Styling Citations


Software Name. Location: Publisher/Author, Date. Link if available.


Authors, Software Name, Place Written: Organization, Date Written. Link if available.


Author Name (first & middle name abbreviated). Title of Software/Code. [Computer software]. Location: Publisher. Link if available.

But but....I want to make MY code citable!

Step 1: Clean & Prep Your Code!

Step 1a: Comment & style your code—

Step 2: Publish/Make Available

The two most popular repositories are NanoHub (about 2,000 DOIs for software) and Zenodo (close to 5000 DOIs for software).

NanoHub uses the open source HubZero software that integrates a subversion code repo. Zenodo was integrated with Github to give a DOI to a new release of a git repo.

GitHub + Zenodo

  1. Log into Zenodo using your GitHub account.
  2. Zenodo will redirect you back to GitHub because permissions. Grant them.
  3. Pick the public repository you want to publish.
  4. Check to make sure there is now a Zenodo webhook in the repo you chose.
  5. Release a version!
  6. Add a brief description in Zenodo, and that version gets a DOI and a badge!

Step 2: Publish/Make Available

You can actually submit your software to journals for peer review! So cool and futuristic~


Exploring Zenodo

Exploring the Journal of Open Source Software

But how do I keep track of all these citations??

Citation Management Software!

Citation Management Tools enable you to:

  • Import citations from databases, websites, catalogs
  • Organize citations using folders and tags
  • Attach PDFs, images, etc. to your citations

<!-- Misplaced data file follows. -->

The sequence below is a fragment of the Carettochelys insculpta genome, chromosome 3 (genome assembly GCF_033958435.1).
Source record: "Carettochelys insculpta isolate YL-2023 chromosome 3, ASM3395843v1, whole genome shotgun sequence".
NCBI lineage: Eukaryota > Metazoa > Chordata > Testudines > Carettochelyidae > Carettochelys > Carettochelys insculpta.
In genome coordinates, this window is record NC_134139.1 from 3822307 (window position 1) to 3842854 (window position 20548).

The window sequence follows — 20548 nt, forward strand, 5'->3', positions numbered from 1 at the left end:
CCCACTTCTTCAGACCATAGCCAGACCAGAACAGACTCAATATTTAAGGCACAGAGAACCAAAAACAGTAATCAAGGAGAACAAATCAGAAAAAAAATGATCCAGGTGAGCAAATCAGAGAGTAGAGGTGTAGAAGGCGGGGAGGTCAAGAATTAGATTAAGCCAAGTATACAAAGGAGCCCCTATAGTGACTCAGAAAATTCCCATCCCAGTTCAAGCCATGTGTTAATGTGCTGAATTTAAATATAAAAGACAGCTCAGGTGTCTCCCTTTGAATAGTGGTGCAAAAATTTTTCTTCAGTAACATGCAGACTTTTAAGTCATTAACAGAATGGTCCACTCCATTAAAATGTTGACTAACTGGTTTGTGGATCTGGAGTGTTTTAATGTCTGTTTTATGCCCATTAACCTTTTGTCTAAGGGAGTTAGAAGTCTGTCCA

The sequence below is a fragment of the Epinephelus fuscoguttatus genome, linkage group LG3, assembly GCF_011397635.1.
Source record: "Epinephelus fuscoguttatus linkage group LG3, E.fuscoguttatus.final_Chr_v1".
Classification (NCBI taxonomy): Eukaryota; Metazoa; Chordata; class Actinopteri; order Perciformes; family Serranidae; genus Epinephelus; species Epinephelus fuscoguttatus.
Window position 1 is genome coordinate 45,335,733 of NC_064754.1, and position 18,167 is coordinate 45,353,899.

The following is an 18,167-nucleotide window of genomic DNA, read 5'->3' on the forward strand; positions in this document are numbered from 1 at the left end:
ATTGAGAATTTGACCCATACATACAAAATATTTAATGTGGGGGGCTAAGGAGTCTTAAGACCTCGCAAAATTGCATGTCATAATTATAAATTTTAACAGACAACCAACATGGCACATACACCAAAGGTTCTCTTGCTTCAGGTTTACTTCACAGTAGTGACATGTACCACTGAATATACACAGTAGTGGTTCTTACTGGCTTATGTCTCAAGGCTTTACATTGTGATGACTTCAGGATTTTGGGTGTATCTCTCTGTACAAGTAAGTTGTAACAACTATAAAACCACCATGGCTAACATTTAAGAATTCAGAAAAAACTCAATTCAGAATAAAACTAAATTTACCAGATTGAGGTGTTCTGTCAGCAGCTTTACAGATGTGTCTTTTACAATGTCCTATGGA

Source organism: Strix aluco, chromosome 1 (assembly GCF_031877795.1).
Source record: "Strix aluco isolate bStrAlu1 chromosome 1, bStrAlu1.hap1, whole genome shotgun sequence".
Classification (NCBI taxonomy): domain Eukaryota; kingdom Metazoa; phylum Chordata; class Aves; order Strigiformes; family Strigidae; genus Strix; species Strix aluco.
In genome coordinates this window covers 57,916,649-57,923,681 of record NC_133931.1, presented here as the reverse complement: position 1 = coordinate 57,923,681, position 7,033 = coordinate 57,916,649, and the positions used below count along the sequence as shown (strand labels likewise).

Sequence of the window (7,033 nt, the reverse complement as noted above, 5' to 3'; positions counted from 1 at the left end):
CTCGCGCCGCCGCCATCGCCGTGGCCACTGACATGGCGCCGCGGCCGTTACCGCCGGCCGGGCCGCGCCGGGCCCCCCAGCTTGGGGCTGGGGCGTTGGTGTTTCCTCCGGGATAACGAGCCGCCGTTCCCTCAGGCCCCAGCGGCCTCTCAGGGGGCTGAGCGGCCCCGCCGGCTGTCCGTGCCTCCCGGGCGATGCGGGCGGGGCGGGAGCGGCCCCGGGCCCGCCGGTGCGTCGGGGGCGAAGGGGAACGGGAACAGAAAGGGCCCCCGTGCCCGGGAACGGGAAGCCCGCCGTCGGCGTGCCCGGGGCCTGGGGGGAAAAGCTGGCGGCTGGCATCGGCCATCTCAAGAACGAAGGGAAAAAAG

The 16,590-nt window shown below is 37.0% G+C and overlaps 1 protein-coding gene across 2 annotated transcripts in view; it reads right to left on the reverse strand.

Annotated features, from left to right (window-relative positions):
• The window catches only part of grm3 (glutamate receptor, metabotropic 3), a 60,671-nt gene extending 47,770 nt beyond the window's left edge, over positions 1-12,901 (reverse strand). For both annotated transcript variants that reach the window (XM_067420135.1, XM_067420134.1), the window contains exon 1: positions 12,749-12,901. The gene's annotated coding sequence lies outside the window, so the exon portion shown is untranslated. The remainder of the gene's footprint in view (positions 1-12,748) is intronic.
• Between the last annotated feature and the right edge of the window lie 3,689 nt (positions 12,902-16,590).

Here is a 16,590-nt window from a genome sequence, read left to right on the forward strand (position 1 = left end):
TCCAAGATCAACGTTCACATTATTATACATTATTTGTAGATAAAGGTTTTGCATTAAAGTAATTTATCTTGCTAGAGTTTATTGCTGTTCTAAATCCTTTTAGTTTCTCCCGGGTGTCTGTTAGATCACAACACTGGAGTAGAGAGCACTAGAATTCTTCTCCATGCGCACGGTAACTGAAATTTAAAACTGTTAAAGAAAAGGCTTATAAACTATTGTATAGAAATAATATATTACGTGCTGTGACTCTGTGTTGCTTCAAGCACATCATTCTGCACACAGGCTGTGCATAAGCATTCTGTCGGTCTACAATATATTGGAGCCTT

• Annotate your citations and/or PDFs
  • Output auto-formatted bibliographies and in-text citations (APA, MLA, & hundreds more styles)

Using Zotero for Citation Management


  1. Zotero is what's called a bibliographic management tool.

  2. Items in a Zotero library can be annotated with tags and text notes for YOUR convenience!

  3. Zotero will also store links to files, either as a standalone library entry, or as a child element linked to a bibliographic record.

Note: NYU Libraries provides support for learning Zotero. See the Zotero LibGuide for more information.

Why Zotero over others?

  1. Free and open source! See the GitHub repo~
  2. Save citations !IN BROWSER! using their FireFox and Chrome extensions.
  3. The Zotero toolbar is easy to use and works in both Microsoft Word and OpenOffice, letting you insert citations into your paper quickly.
  4. Lots of flexibility in the types of materials you can cite!

Manually Adding Citation to Zotero

Zotero captures citation information about a variety of materials -- notice that "computer program" is one of them! And "data" is coming soon.

Adding Citations Via Browser

Demo time!

Group Citation Libraries!

You can collaborate with as many people as you want! One person in your group should then create a group library and INVITE the other group members to join the library. Use their email addresses that they used to sign up to Zotero.

Save your references into the group library. When you sync to the Zotero server, the reference you added will be uploaded to the Zotero server. Then when the other group members sync, that reference will show up in the group library folder in their Zotero library.

Export a Bibliography

Upcoming Classes

Data Cleaning & Management with Python | October 11th,
5-6:30pm | Bobst Library

Intro to Git and GitHub | October 18th, 4-6pm | Bobst Library

Check the calendar for more!